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Commentary :: Human Rights
Ride and Be Free!
02 Mar 2006
This is a reprint of my article in the Student Underground. Be sure to check out the rest of the paper at
Around the world, in nearly four hundred cities, on the last Friday of every month, people gather. They meet in parks, plazas, and city squares. Most of them are on bicycle, some prefer other forms of non-motorized transportation. They gather in order to proclaim their right to the road, protest car culture, and assert their independence from oil and its wars. Most of all, they gather in a moving celebration of human-powered transportation and sustainable energy alternatives. They are called Critical Mass, and they generally ride in a peaceful, festive, fun manner.

But not in New York.

The trouble began in August of 2004, when the NYPD, anticipating an assault of "two-wheeled terrorists," arrested more than 250 bikers and confiscated well over 300 bikes. The arrestees were taken to Pier 57, an abandoned bus garage turned makeshift prison, where they were held for several days. The bikes were taken to a warehouse in Brooklyn, where many of them remain to this day. And with that, Mayor Bloomberg and the NYPD declared a war on bikes.

I wish to pause at this point in the narrative in order to clarify something for the reader. When I say bikes, I refer not to Harleys and Yamahas but to Fujis and Schwinns. That's right, cute little bicycles with wicker baskets and little bells that go "Ding-ding". On with the story.

In the months following that fateful August day, the NYPD continued to arrest bikers and confiscate their bikes, and their tactics have become even more aggressive. One particular tactic has been to sever bike locks and confiscate bikes that are locked up. The city has claimed that all bikes not locked to city-installed bike racks are abandoned property and subject to confiscation. Nevermind the fact that said bike racks are few and far between, not nearly enough to satisfy the needs of the city's estimated 120,000+ bicycle commuters.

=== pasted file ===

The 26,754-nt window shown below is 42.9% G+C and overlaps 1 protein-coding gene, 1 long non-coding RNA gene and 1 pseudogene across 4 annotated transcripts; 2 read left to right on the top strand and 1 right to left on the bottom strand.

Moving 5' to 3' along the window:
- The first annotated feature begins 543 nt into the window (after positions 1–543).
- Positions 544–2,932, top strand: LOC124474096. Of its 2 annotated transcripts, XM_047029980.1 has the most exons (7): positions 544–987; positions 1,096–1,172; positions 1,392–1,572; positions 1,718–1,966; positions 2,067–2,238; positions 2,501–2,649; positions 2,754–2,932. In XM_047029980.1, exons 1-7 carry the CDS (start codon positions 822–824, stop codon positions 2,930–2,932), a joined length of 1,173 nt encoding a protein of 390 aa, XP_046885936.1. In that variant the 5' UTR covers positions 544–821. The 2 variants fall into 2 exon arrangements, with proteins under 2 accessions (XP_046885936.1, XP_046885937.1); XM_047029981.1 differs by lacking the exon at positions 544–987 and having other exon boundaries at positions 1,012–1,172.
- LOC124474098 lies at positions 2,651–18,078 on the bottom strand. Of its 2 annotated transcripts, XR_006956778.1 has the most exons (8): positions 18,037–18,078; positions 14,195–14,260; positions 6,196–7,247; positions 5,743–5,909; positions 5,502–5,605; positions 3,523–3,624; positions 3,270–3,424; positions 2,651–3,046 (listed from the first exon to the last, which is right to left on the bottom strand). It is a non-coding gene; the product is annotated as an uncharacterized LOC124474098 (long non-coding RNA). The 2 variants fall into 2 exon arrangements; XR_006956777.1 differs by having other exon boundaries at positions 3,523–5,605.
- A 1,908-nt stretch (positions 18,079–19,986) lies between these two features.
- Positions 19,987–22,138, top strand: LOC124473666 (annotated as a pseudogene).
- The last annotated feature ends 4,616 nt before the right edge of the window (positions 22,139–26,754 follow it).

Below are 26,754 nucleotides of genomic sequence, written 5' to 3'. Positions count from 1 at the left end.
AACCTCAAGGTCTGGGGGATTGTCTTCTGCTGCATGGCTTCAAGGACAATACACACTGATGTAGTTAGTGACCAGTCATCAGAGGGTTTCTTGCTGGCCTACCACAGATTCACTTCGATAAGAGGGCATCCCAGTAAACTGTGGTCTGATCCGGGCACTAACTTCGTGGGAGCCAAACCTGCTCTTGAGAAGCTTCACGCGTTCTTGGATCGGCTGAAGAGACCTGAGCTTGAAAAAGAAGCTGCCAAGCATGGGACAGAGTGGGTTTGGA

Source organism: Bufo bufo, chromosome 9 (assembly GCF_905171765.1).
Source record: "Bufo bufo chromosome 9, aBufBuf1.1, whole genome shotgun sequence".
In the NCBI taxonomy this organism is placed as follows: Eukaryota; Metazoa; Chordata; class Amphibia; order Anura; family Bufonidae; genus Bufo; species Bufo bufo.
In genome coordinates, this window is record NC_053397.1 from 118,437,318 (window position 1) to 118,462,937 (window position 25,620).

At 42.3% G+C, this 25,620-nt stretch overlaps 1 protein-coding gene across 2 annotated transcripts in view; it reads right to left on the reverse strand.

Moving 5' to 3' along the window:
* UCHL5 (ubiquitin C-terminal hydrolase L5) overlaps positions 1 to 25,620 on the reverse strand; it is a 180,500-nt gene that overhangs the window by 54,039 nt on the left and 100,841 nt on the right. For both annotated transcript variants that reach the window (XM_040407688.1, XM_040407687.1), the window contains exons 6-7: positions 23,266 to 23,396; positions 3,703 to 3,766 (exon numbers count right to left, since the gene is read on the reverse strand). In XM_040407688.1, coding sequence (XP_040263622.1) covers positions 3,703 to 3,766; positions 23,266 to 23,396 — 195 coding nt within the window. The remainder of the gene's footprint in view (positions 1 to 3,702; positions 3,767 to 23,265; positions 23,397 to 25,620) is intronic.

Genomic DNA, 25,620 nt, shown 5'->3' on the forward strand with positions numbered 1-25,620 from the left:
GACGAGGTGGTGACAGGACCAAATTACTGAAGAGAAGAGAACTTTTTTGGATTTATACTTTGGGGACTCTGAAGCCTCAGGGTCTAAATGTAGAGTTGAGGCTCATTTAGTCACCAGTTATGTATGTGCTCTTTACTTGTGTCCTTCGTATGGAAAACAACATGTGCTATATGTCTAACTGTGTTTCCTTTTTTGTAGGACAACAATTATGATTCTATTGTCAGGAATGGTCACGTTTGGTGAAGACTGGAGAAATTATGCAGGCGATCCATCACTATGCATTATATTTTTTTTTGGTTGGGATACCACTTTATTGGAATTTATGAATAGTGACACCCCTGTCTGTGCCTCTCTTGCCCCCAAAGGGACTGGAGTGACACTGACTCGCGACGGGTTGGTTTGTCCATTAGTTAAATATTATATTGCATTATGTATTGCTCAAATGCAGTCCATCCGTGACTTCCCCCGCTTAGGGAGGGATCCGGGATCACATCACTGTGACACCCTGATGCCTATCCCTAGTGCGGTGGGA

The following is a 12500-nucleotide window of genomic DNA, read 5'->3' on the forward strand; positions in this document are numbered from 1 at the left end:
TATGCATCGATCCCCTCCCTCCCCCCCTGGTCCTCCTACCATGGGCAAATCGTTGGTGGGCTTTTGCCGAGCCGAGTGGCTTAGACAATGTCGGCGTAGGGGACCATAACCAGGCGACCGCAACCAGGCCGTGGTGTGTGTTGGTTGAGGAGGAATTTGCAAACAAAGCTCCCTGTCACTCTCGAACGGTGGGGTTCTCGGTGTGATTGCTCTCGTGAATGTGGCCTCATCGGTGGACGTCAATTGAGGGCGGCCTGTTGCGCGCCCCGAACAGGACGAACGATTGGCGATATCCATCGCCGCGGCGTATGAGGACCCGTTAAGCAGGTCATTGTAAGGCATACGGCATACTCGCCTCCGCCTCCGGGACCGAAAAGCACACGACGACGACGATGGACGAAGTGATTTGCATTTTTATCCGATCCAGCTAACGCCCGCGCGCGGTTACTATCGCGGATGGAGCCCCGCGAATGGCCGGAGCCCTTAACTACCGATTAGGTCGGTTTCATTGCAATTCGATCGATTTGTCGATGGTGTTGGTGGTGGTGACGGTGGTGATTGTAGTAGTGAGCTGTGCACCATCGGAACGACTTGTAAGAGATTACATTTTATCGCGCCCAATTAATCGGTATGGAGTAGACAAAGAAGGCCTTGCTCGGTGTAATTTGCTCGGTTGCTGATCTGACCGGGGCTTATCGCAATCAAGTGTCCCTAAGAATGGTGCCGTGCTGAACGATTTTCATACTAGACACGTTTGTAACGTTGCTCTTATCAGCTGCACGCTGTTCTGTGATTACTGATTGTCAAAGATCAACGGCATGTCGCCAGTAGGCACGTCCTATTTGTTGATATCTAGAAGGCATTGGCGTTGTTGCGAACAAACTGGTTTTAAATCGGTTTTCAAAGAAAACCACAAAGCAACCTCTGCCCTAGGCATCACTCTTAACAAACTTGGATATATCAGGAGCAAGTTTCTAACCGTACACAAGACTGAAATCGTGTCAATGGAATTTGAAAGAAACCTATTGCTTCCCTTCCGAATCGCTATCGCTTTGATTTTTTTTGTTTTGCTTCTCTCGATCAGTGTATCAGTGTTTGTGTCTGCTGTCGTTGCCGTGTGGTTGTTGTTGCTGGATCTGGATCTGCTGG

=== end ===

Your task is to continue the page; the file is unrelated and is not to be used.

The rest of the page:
In September of 2004, Federal Judge William Pauley III granted an injunction against the NYPD's cutting of locks and seizing of bikes. Judge Pauley also denied the city's request to attack the ride, agreeing with the defense's assertion that it is vehicular traffic, and is not organized by any group.

Of course, even a federal injunction is not enough to stop the police, and the harassment continued. In October of 2004, the NYPD announced that they had set a route for the ride, and arrested dozens of cyclists when the route was ignored. According to some accounts, the police and/or undercover agents within the mass led the ride away from the designated route, where they proceeded to arrest those who had "left the route." Later that night, undercover agents showed up at the Time's Up space on E. Houston Street, where an after-party for the Critical Mass was happening. The agents repeatedly attempted to start fights, as a pretext for the "officers of the peace" to stage a raid. When the police tried to force their way in without a warrant, partygoers barricaded the doors. Finding themselves unable to enter the space, police officers maced and arrested several bystanders. They then proceeded to cut the locks off of about twenty bikes in order to take them to Brooklyn for "safeguarding."